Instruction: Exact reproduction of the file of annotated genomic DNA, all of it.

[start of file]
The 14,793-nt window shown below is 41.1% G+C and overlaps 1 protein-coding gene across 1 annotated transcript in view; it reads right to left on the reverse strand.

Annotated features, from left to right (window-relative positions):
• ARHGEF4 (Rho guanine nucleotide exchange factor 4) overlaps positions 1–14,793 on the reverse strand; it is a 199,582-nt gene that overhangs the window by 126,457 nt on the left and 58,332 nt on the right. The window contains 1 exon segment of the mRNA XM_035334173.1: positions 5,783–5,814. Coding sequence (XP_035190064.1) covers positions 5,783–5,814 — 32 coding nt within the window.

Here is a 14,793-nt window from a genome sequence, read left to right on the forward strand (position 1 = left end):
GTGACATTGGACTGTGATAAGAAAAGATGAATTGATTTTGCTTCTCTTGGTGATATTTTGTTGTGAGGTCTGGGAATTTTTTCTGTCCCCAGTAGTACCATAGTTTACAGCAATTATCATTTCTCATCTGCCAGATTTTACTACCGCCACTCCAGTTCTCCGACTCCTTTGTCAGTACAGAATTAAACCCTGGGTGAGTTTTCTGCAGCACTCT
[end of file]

The 14,793-nt window shown below is 41.1% G+C and overlaps 1 protein-coding gene across 1 annotated transcript in view; it reads right to left on the reverse strand.

Annotated features, from left to right (window-relative positions):
• ARHGEF4 (Rho guanine nucleotide exchange factor 4) overlaps positions 1–14,793 on the reverse strand; it is a 199,582-nt gene that overhangs the window by 126,457 nt on the left and 58,332 nt on the right. The window contains 1 exon segment of the mRNA XM_035334173.1: positions 5,783–5,814. Coding sequence (XP_035190064.1) covers positions 5,783–5,814 — 32 coding nt within the window.

Here is a 14,793-nt window from a genome sequence, read left to right on the forward strand (position 1 = left end):
GTGACATTGGACTGTGATAAGAAAAGATGAATTGATTTTGCTTCTCTTGGTGATATTTTGTTGTGAGGTCTGGGAATTTTTTCTGTCCCCAGTAGTACCATAGTTTACAGCAATTATCATTTCTCATCTGCCAGATTTTACTACCGCCACTCCAGTTCTCCGACTCCTTTGTCAGTACAGAATTAAACCCTGGGTGAGTTTTCTGCAGCACTCT